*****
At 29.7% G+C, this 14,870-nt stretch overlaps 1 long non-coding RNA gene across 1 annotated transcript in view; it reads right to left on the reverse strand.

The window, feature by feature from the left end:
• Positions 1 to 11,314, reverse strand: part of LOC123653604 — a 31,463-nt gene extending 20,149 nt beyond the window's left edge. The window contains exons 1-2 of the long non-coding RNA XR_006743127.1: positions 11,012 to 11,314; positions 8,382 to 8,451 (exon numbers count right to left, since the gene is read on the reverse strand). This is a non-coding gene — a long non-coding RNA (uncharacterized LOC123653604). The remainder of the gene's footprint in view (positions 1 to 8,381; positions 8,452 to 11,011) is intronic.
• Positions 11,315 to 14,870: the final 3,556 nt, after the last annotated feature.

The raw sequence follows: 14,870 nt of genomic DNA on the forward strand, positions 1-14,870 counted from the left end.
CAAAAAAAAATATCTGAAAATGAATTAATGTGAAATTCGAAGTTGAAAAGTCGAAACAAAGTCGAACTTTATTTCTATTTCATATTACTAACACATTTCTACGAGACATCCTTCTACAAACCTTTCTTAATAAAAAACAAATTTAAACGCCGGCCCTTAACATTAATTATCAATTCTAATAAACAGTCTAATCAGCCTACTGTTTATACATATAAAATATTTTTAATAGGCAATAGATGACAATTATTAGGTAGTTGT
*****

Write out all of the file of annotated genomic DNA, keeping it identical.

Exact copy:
At 29.7% G+C, this 14,870-nt stretch overlaps 1 long non-coding RNA gene across 1 annotated transcript in view; it reads right to left on the reverse strand.

The window, feature by feature from the left end:
• Positions 1 to 11,314, reverse strand: part of LOC123653604 — a 31,463-nt gene extending 20,149 nt beyond the window's left edge. The window contains exons 1-2 of the long non-coding RNA XR_006743127.1: positions 11,012 to 11,314; positions 8,382 to 8,451 (exon numbers count right to left, since the gene is read on the reverse strand). This is a non-coding gene — a long non-coding RNA (uncharacterized LOC123653604). The remainder of the gene's footprint in view (positions 1 to 8,381; positions 8,452 to 11,011) is intronic.
• Positions 11,315 to 14,870: the final 3,556 nt, after the last annotated feature.

The raw sequence follows: 14,870 nt of genomic DNA on the forward strand, positions 1-14,870 counted from the left end.
CAAAAAAAAATATCTGAAAATGAATTAATGTGAAATTCGAAGTTGAAAAGTCGAAACAAAGTCGAACTTTATTTCTATTTCATATTACTAACACATTTCTACGAGACATCCTTCTACAAACCTTTCTTAATAAAAAACAAATTTAAACGCCGGCCCTTAACATTAATTATCAATTCTAATAAACAGTCTAATCAGCCTACTGTTTATACATATAAAATATTTTTAATAGGCAATAGATGACAATTATTAGGTAGTTGT